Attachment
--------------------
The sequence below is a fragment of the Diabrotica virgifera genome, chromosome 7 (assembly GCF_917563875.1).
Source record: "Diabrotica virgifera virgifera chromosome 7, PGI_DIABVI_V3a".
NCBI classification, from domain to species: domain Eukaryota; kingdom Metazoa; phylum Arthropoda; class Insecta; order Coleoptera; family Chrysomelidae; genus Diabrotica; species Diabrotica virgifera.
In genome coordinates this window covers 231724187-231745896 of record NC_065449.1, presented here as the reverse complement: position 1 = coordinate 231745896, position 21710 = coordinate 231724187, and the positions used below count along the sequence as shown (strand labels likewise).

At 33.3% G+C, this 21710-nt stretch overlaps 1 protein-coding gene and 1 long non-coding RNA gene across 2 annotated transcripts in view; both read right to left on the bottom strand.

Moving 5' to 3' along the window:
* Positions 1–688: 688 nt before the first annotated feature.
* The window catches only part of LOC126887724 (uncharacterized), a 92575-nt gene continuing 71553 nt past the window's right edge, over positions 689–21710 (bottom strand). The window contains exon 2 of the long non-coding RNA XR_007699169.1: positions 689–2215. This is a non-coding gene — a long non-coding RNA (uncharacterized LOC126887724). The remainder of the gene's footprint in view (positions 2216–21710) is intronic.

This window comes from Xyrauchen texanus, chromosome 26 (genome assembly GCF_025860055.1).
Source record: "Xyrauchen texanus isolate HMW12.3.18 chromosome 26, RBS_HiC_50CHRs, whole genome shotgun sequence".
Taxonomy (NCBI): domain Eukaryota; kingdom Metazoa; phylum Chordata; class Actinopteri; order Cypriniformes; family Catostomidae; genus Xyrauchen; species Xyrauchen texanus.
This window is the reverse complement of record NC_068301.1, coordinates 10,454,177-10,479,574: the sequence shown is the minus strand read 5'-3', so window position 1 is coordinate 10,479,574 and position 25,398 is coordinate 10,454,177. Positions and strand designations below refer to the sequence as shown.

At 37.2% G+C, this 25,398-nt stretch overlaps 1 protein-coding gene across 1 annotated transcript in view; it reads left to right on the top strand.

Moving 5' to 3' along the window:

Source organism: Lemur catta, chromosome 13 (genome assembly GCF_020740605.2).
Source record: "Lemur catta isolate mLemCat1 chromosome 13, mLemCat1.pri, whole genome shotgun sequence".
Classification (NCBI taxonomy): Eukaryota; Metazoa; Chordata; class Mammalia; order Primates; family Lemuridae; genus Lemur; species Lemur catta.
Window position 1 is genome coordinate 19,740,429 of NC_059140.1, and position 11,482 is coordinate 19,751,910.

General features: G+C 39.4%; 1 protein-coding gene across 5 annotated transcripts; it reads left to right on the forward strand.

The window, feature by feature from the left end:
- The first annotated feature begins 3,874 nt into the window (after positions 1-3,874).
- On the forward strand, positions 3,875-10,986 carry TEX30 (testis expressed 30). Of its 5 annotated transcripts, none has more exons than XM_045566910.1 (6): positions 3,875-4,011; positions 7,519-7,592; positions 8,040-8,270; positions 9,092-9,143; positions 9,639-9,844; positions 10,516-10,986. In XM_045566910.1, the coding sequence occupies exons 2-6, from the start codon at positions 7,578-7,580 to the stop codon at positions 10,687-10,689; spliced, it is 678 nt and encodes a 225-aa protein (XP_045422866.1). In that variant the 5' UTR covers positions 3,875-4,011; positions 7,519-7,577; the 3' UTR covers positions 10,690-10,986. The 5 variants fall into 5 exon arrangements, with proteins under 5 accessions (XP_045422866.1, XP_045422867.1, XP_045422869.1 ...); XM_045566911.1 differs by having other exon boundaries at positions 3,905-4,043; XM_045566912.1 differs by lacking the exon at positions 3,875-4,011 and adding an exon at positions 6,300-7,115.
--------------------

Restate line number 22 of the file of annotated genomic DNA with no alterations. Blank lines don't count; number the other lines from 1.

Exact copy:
- On the forward strand, positions 3,875-10,986 carry TEX30 (testis expressed 30). Of its 5 annotated transcripts, none has more exons than XM_045566910.1 (6): positions 3,875-4,011; positions 7,519-7,592; positions 8,040-8,270; positions 9,092-9,143; positions 9,639-9,844; positions 10,516-10,986. In XM_045566910.1, the coding sequence occupies exons 2-6, from the start codon at positions 7,578-7,580 to the stop codon at positions 10,687-10,689; spliced, it is 678 nt and encodes a 225-aa protein (XP_045422866.1). In that variant the 5' UTR covers positions 3,875-4,011; positions 7,519-7,577; the 3' UTR covers positions 10,690-10,986. The 5 variants fall into 5 exon arrangements, with proteins under 5 accessions (XP_045422866.1, XP_045422867.1, XP_045422869.1 ...); XM_045566911.1 differs by having other exon boundaries at positions 3,905-4,043; XM_045566912.1 differs by lacking the exon at positions 3,875-4,011 and adding an exon at positions 6,300-7,115.